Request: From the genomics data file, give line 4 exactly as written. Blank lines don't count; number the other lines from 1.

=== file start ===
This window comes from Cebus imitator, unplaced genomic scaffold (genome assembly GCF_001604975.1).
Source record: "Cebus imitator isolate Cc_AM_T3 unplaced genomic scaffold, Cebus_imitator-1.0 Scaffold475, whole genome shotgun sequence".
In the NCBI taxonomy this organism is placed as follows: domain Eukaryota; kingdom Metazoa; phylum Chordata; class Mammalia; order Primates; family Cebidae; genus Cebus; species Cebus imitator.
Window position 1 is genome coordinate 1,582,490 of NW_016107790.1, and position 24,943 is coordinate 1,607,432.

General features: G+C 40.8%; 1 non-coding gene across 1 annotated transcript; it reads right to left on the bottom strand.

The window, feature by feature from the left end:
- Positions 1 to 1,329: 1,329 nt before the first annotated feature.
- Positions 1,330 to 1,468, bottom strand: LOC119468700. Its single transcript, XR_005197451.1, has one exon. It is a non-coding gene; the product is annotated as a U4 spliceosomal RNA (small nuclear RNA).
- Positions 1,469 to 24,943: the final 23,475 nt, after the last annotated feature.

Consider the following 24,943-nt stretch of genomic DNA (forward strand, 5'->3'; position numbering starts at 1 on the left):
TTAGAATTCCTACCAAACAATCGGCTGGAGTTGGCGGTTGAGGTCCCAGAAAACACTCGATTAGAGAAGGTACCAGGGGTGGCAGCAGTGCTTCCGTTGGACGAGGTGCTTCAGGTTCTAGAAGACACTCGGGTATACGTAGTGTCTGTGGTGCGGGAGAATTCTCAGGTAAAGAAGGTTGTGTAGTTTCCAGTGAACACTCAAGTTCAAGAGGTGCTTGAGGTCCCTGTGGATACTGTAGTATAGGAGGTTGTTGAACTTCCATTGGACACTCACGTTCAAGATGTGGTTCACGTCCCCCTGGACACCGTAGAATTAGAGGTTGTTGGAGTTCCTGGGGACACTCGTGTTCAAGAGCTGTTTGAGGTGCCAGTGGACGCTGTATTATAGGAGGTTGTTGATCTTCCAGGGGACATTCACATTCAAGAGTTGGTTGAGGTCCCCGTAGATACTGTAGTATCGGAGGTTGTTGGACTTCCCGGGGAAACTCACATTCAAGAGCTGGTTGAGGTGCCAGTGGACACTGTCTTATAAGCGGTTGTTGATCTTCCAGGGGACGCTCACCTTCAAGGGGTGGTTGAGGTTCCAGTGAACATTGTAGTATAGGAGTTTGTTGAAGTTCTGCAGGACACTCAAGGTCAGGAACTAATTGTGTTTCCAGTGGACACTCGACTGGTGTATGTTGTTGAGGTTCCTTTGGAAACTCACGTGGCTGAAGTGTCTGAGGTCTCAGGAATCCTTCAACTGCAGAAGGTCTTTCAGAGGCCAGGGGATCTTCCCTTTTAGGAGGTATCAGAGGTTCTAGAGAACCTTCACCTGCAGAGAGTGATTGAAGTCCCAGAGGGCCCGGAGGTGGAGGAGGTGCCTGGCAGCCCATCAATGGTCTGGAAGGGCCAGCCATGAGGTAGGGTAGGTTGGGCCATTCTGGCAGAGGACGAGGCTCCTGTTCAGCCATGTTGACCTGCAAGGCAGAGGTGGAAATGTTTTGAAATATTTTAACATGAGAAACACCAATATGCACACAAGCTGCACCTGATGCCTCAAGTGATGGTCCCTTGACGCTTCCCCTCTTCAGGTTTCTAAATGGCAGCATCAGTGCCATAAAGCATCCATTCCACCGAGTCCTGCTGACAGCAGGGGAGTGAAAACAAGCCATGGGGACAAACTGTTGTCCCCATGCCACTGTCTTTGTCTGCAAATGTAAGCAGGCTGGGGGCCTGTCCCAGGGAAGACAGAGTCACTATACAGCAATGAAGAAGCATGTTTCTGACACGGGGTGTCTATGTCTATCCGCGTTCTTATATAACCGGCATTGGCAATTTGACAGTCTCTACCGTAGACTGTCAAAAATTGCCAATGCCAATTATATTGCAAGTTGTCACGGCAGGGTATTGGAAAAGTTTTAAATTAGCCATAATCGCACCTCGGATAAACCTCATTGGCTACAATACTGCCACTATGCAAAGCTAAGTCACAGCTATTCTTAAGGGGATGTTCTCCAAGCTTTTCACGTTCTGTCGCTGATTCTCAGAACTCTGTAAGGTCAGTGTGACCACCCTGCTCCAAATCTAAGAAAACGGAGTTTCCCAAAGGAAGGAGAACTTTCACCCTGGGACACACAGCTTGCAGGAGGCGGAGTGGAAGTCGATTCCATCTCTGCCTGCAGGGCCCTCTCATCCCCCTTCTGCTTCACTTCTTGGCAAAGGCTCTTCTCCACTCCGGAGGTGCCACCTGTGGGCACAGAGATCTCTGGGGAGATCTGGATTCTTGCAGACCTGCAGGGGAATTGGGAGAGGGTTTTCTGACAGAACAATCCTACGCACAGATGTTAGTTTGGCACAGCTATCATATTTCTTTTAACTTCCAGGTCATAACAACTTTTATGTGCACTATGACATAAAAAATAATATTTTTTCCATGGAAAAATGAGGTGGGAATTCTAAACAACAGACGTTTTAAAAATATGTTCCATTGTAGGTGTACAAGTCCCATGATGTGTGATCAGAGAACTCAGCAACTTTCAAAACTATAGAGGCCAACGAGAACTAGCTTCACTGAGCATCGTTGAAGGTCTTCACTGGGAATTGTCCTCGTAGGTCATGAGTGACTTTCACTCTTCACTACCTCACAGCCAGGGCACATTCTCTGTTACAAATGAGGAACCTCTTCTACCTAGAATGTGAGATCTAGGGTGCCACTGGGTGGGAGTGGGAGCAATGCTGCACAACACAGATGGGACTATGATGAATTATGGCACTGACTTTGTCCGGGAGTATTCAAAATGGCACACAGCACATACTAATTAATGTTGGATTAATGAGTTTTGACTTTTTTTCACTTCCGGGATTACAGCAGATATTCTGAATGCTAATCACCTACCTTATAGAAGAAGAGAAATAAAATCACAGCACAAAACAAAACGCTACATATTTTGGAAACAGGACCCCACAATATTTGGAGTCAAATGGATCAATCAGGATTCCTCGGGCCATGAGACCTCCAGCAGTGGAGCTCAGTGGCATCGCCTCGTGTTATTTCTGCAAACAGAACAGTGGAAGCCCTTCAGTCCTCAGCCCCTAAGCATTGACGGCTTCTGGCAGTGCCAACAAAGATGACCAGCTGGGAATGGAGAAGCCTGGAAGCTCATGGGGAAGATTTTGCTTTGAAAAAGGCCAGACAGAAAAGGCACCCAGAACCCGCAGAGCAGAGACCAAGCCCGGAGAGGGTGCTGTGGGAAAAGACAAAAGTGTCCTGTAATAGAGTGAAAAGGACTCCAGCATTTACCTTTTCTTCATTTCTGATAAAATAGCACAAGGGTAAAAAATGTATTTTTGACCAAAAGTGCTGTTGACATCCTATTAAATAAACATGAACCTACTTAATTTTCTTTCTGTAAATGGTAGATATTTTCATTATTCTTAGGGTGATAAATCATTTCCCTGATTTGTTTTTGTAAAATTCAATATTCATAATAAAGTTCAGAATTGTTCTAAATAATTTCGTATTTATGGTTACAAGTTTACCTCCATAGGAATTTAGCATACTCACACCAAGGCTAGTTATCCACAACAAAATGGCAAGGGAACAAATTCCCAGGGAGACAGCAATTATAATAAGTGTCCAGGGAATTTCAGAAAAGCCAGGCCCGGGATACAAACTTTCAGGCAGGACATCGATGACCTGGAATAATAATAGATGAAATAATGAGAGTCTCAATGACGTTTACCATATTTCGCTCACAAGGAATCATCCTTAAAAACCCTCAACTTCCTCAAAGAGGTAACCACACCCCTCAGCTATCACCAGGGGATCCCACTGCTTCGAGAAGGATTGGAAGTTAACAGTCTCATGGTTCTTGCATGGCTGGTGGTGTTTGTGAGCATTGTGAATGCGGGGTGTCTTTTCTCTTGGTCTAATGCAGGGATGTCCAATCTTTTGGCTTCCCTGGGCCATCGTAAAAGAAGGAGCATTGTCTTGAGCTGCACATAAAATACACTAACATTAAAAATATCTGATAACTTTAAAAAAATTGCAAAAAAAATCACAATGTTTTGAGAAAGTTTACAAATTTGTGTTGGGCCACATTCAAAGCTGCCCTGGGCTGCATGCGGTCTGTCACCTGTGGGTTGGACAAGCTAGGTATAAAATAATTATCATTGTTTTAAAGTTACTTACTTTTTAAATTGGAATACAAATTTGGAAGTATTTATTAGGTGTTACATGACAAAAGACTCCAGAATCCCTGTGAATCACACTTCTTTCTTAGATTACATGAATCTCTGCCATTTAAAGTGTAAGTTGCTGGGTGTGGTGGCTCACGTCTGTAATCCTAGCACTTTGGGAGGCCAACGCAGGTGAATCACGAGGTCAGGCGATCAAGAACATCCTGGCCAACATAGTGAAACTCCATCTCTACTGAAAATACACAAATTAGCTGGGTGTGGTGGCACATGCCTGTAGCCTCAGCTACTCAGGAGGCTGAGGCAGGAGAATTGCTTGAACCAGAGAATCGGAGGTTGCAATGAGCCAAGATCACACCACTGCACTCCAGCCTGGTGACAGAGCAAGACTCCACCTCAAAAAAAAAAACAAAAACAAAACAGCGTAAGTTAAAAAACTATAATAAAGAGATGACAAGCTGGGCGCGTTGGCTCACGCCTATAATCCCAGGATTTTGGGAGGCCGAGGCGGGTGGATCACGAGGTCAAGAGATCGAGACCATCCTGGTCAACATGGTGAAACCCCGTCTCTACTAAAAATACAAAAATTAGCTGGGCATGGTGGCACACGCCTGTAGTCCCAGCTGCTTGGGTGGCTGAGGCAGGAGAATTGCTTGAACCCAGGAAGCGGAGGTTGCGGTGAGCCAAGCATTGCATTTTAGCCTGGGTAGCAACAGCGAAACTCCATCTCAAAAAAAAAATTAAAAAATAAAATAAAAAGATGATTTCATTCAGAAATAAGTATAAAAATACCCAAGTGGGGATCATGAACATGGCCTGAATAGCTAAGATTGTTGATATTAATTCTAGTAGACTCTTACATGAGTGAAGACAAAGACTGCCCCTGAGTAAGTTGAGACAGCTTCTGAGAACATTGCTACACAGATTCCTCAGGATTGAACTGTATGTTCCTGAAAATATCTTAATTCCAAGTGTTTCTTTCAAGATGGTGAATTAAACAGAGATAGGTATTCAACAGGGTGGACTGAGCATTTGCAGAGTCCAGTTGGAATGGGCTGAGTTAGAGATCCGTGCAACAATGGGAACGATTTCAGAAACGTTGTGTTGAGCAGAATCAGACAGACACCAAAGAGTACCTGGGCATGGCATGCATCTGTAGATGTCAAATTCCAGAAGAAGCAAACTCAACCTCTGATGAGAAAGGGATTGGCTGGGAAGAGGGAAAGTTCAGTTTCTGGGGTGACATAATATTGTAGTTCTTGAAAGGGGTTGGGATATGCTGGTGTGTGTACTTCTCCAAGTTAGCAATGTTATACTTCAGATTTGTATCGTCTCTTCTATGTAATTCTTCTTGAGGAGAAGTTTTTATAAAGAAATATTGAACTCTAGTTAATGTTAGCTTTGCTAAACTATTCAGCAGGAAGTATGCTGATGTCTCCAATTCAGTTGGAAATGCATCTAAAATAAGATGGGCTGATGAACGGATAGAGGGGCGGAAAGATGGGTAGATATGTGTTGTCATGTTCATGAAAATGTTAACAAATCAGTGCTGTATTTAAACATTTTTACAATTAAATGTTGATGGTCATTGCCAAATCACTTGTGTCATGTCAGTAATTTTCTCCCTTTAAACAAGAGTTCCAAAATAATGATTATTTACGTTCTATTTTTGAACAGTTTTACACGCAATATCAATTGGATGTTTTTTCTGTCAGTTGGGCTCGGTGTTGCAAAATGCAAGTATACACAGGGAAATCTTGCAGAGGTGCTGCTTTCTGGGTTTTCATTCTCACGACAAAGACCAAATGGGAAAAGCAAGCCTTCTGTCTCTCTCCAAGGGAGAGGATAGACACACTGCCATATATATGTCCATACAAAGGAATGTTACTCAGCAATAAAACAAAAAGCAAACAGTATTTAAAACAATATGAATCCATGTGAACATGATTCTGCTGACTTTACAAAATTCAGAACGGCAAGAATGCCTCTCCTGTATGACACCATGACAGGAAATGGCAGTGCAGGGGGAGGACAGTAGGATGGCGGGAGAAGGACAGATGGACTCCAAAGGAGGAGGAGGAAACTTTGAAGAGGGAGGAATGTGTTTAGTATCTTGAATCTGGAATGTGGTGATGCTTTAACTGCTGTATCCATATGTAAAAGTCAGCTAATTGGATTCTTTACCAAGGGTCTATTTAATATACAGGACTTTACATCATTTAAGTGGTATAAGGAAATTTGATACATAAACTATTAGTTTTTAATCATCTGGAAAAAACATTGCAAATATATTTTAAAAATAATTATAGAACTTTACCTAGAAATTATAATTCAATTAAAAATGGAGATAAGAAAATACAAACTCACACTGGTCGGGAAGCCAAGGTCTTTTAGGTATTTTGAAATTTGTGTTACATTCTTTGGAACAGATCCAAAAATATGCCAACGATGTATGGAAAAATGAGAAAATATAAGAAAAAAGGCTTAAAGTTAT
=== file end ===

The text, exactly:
Window position 1 is genome coordinate 1,582,490 of NW_016107790.1, and position 24,943 is coordinate 1,607,432.